Nominated From: University of Michigan
Research Site: Ghana
Research Area: Neonatal and Maternal Knowledge
Primary Mentor: Pamela Martey
Neonatal Jaundice in Ghana: Identifying Contributing Factors Through a Mixed-Methods Study
Our study aimed to assess the relative burden of neonatal jaundice as well as risk factors for neonatal jaundice among infants presenting to the Mother-Baby Unit at a secondary government hospital in Kumasi, Ghana. The study had three major components: (1) a retrospective chart review to establish a prevalence rate for neonatal jaundice; (2) a prospective study that aimed to identify sociodemographic and biological risk factors for neonatal jaundice; and (3) a qualitative study assessing maternal knowledge and practices pertaining to infant health.
Neonatal jaundice is an important cause of preventable neurological damage and early death among infants in Africa. Furthermore, morbidity and mortality due to complications from neonatal jaundice are thought to be disproportionately high in Africa compared to more economically advantaged nations. However, little is known about the relative burden of disease as well as contributing factors that underly this disparity. By quantifying the burden of neonatal jaundice and gaining better insight into community-level understanding and practices, we hope to provide a foundation on which to develop future preventative measures and management guidelines to help reduce preventable neonatal morbidity and mortality in Ghana.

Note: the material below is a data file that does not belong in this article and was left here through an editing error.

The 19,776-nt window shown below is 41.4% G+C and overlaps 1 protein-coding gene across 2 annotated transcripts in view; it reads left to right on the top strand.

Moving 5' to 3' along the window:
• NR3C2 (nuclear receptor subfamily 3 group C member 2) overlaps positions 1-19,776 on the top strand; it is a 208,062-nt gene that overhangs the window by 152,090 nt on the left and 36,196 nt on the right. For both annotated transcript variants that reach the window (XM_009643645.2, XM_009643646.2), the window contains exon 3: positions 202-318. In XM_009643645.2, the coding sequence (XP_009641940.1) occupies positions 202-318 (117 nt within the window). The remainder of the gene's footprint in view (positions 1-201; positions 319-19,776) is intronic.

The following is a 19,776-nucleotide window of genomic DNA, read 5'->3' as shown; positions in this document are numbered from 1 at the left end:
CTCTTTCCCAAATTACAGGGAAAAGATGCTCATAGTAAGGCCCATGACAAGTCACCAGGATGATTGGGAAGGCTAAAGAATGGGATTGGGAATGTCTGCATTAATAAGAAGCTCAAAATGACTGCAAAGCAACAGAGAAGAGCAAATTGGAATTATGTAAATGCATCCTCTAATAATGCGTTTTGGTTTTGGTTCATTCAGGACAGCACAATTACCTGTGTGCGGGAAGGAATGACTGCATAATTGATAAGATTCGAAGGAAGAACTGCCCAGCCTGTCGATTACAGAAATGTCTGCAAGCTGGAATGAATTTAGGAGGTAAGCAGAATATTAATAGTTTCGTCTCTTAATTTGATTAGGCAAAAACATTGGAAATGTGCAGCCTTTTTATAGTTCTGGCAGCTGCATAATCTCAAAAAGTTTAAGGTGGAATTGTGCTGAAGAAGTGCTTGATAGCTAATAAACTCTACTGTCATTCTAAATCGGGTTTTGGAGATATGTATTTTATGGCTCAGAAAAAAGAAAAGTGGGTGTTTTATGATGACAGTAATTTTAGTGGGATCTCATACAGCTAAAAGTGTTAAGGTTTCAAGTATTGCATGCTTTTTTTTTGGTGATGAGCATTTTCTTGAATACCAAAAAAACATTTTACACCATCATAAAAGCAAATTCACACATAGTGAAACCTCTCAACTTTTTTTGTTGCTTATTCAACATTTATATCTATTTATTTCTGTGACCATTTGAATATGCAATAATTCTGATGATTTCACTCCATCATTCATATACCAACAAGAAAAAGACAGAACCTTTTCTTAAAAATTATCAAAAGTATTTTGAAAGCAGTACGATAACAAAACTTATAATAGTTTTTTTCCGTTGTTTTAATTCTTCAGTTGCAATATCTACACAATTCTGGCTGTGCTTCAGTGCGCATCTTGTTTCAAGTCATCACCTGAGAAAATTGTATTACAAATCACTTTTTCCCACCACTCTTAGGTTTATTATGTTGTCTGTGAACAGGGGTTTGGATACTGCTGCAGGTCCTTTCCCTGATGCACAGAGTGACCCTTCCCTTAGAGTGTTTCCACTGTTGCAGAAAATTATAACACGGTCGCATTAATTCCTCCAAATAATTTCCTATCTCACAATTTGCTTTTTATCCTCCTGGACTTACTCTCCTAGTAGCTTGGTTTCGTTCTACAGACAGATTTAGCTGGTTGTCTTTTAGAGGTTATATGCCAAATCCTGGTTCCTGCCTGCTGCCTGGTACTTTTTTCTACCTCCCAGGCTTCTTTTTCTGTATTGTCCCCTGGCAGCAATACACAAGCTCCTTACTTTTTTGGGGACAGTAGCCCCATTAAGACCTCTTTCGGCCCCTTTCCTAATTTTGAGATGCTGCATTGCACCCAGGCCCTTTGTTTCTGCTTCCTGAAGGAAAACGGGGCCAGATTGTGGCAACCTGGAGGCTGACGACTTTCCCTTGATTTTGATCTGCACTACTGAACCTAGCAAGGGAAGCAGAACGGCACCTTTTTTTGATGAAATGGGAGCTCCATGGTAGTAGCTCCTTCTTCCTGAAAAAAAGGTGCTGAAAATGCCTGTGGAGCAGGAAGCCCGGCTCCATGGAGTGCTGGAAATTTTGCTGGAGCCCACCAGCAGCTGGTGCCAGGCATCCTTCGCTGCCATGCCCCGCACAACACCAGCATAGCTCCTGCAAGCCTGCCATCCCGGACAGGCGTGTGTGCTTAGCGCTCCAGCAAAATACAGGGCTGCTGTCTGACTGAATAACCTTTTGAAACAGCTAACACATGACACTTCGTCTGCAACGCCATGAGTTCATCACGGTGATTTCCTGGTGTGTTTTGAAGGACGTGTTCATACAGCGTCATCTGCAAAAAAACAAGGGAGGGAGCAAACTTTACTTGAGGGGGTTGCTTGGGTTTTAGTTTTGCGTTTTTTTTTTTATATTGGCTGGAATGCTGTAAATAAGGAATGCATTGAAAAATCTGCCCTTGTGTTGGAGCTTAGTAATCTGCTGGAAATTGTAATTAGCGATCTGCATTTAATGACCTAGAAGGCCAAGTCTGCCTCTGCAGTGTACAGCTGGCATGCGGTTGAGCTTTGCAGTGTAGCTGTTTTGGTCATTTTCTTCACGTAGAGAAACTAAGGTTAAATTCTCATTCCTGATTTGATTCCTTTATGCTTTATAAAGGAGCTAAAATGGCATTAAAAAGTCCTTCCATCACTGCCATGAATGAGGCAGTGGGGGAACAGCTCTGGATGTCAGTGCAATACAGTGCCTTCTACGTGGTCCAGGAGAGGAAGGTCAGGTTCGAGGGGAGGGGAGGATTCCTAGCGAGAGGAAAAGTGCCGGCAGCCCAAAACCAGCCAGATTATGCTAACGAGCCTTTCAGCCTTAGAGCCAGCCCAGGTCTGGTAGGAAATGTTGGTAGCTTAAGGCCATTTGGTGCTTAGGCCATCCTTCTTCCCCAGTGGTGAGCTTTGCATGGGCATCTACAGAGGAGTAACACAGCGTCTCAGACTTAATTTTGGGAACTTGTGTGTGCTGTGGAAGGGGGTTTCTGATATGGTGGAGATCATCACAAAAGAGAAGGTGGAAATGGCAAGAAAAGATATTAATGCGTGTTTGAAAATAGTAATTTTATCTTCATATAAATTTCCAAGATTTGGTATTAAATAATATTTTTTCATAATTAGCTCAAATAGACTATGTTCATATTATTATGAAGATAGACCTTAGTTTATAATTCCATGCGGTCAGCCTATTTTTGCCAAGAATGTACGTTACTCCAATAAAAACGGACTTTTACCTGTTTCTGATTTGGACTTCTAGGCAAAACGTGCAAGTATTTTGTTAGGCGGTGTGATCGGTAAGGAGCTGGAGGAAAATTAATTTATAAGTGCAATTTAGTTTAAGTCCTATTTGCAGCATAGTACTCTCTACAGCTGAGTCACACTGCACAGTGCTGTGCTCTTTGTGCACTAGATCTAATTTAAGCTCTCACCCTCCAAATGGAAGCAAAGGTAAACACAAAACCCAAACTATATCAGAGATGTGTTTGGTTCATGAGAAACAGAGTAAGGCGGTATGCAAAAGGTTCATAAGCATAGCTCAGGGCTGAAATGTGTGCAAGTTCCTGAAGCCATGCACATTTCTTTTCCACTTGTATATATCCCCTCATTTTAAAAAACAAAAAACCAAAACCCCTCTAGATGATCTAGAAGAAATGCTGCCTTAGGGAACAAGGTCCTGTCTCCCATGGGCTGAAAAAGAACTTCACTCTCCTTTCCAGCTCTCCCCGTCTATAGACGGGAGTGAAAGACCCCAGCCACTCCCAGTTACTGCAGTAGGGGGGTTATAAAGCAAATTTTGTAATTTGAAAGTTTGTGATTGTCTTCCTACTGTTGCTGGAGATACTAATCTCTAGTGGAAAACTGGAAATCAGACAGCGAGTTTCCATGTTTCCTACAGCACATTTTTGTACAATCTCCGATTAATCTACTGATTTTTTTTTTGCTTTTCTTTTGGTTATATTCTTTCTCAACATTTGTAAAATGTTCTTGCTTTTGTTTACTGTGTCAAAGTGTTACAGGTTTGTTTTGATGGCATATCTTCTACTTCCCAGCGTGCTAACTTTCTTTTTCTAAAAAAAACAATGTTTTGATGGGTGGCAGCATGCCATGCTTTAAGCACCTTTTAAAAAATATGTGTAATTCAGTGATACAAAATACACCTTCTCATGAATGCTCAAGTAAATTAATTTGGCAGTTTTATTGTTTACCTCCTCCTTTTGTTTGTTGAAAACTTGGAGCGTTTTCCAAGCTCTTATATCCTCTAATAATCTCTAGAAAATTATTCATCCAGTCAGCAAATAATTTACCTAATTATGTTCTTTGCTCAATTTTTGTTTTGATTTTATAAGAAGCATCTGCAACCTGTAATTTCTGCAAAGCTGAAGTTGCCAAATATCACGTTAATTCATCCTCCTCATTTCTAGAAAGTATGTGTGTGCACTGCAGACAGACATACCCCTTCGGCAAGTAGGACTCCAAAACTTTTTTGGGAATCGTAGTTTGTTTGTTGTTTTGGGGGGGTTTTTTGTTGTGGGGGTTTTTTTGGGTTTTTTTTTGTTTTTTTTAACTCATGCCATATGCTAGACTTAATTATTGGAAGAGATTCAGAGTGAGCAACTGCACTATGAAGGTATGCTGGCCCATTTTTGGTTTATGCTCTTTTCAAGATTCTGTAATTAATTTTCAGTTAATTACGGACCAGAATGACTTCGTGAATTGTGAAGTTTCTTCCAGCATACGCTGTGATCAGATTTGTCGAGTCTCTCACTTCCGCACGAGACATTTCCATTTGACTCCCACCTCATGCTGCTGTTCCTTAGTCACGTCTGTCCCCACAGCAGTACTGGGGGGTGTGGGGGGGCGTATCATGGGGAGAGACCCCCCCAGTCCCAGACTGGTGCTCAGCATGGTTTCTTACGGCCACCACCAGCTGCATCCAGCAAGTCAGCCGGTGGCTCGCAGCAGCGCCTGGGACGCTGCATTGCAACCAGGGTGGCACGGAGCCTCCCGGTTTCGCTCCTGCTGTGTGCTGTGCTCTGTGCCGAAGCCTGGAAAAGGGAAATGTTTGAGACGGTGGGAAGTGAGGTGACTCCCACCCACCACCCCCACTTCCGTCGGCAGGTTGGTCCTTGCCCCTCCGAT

Advice for Potential Applicants
Build a strong mentorship team from the get-go. This will make a world of difference as you develop your proposal as well as when you are on the ground. In establishing a mentorship team, recognize that your mentors do not have to all be in the same discipline or field as you. The benefit of having a team of mentors rather than one is that you can use the collective expertise of the group. In short, you may not find all the answers that you need in one person, who may have a narrow focus or experience. It is beneficial (and wise) to turn to different people for different things.
If you are having difficulty identifying potential mentors, start with people whom you know and trust and ask them to help you identify others whom you could potentially contact. Once you begin these conversations, don’t be afraid to be vulnerable or to show that you are uncertain. Some of my best learning occurred as a result of exposing my uncertainties or after instances of stagnancy in my work. I encourage you to reach out to people and to not be afraid of the unknown.
- Pamela Martey
- Ashura Bakari
- Tina Slusher
- Cheryl Moyer
- Joseph Kolars
- Gyikua Plange-Rhule